Medicine in Thedas plays a key role in the quality of life of its inhabitants, and is vital in a land so torn by conflict. The magical and the mundane both play a role in the healing and management of diseases and injuries. While independent herbalists, apostates and midwives may practice the healing arts, the only access to any sort of proper care that common people would have is through the Chantry, or one of the Circles of Magi. The visitation of a Circle-approved mage practitioner must be arranged through a Templar. The local chantry provides care for the sick, and members of the clergy may travel to troubled areas in order to provide free relief in the name of charity.
With such limited means of care, people of Thedas therefore learn to make do with the healing flora and fauna that they can find around them. Examples are foxmint for a troublesome gut and spindleweed for afflictions of the lungs. Superstition also plays a large part in Thedosian's attitudes towards healing, such as how the removal of a wart requires rubbing the half of a potato on it and feeding potato to a snoufleur, which should take the wart upon itself. Another example of this is in a treatment meant for improving virility, after drinking a tonic from tusket horn the patient is supposed to place the remnants under their pillow.
Thedosian medical practitioners of the day believe in Humorism.  Essentially, this theory holds that the mortal body is filled with four basic substances, called humors, which are in balance when a person is healthy. All diseases and disabilities supposedly resulted from an excess or deficit of one of these four humors. These deficits were thought to be caused by vapors inhaled or absorbed by the body. The four humors are black bile, yellow bile, phlegm, and blood. Treatments from the school of thought are bloodletting and the application of leeches. The bile of Gurgut is thought to balance the humors. Those practicing medicine are also aware of and perform the amputation of limbs.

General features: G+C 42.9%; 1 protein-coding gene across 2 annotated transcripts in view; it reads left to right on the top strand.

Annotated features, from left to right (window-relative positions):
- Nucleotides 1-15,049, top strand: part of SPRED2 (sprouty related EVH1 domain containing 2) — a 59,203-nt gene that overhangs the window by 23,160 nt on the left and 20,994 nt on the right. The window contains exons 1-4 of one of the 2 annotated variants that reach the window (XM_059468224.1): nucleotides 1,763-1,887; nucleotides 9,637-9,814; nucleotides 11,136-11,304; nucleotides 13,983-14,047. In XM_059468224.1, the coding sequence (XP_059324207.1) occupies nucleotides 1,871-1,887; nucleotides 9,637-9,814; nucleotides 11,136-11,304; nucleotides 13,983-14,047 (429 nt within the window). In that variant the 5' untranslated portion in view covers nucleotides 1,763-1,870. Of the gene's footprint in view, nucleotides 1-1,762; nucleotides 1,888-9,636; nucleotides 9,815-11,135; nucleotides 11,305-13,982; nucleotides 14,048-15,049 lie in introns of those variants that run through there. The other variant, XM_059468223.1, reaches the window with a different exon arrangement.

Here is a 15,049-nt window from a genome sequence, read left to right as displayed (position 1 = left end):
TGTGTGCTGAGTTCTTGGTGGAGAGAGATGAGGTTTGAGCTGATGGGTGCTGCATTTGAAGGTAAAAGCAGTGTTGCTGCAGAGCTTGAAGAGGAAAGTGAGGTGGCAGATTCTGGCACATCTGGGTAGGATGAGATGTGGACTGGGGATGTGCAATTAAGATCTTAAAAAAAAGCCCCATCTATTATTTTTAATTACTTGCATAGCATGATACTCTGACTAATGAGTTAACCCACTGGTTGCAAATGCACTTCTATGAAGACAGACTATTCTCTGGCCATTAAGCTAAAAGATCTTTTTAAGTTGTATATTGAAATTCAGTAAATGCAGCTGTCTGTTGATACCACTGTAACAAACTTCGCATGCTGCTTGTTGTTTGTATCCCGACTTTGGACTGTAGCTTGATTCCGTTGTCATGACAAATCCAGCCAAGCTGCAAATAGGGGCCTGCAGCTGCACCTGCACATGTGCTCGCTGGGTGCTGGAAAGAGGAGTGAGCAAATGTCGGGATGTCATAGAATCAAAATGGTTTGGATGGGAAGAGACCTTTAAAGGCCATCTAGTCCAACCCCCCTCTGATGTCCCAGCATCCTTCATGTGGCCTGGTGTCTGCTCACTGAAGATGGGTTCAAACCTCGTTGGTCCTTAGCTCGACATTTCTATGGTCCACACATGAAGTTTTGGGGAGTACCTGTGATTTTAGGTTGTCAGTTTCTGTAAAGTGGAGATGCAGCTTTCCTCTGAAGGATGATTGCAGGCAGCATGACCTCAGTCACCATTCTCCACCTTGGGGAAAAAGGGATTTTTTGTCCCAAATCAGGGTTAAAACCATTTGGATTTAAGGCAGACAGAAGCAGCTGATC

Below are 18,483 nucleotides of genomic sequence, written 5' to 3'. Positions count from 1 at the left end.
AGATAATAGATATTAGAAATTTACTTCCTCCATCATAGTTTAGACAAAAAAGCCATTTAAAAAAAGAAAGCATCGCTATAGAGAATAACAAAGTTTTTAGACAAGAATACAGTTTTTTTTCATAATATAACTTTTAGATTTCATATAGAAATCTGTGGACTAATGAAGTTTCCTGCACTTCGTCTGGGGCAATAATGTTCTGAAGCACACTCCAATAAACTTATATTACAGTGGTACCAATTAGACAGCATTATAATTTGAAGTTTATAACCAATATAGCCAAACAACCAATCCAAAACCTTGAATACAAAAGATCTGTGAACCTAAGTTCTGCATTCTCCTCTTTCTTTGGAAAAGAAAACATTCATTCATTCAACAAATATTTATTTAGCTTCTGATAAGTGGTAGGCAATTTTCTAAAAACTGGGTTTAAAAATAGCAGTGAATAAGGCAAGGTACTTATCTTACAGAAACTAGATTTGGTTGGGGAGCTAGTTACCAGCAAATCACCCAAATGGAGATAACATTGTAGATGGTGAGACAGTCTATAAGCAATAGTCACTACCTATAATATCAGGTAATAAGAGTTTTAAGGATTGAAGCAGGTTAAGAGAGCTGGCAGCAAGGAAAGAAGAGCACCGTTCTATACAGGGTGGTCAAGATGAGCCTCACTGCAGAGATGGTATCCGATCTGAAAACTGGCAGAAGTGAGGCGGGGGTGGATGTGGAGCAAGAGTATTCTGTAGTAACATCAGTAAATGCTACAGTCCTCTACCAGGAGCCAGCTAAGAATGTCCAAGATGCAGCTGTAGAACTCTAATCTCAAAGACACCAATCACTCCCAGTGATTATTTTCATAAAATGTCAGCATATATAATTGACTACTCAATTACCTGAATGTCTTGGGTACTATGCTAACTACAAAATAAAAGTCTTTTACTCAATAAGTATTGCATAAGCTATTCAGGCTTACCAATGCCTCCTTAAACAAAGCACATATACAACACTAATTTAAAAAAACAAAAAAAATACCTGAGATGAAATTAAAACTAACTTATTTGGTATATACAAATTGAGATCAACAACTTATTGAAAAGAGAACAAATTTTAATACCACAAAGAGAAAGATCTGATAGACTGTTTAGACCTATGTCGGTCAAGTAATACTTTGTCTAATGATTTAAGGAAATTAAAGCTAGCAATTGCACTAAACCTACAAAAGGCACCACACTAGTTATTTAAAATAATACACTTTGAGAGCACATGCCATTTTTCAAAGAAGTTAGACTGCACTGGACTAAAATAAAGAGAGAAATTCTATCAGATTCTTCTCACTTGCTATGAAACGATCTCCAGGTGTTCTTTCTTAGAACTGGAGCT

Mages within the Circle of Magi may choose to specialize in the Creation school of magic. When using Creation magic, a healer is manipulating natural forces to imbue the recipient with restorative energy that is capable of knitting flesh and mending bone. The caster of a Creation spell can also infuse their recipient with beneficial energy that greatly accelerates healing. Some mages even heighten their healing powers by becoming a Spirit Healer, who casts restoration spells and using the life energy acquired from the benevolent Fade spirits.
Combinations of herbs made into potions, especially elfroot, are also used. Mages within the Circle of Magi study alchemy to invent new potions and improve upon ones that already exist. It is unclear whether one needs to be a mage to brew potions or not.
Diseases and illnesses Edit
- Plague - The first symptom of the plague is coughing and paleness, fever following the next day. Doors of the afflicted marked with a yellow symbol.
- Blight sickness - contracted through contact with darkspawn, and progresses to the person becoming a Ghoul, though this time varies for everyone. Some people die immediately upon contact with the Taint and some, such as Leliana, are naturally resistant 
- Hunger shivers
- Ague (malaria)
- Common Cold
- Wasting Illness - turns the victim gray before they perish
See also Edit
- ↑ Codex entry: A Midwife's Journal
- ↑ Dragon Age: The World of Thedas, vol. 2
- ↑ Dragon Age: The World of Thedas, vol. 2, p. 189
- ↑ dialogue with Surgeon and a conversation between Varic and Iron Bull
- ↑ dialogue with Surgeon
- ↑ Creation spells (Origins)
- ↑ Codex entry: Gardner Diary
- ↑ Dragon Age: The Last Court
- ↑ Note: Studies on the Blight
- ↑ Fourth paragraph of Codex entry: Healer's Notes at Redcliffe Crossroads
- ↑ Sickness at the Well
- ↑ Fifth paragraph of Codex entry: Healer's Notes at Redcliffe Crossroads
- ↑ Dragon Age: The World of Thedas, vol. 2, p. 156
- ↑ Dragon Age: The World of Thedas, vol. 2, p. 187
- ↑ Dragon Age: The World of Thedas, vol. 2, p. 256
- ↑ Dragon Age: The World of Thedas, vol. 2, p. 285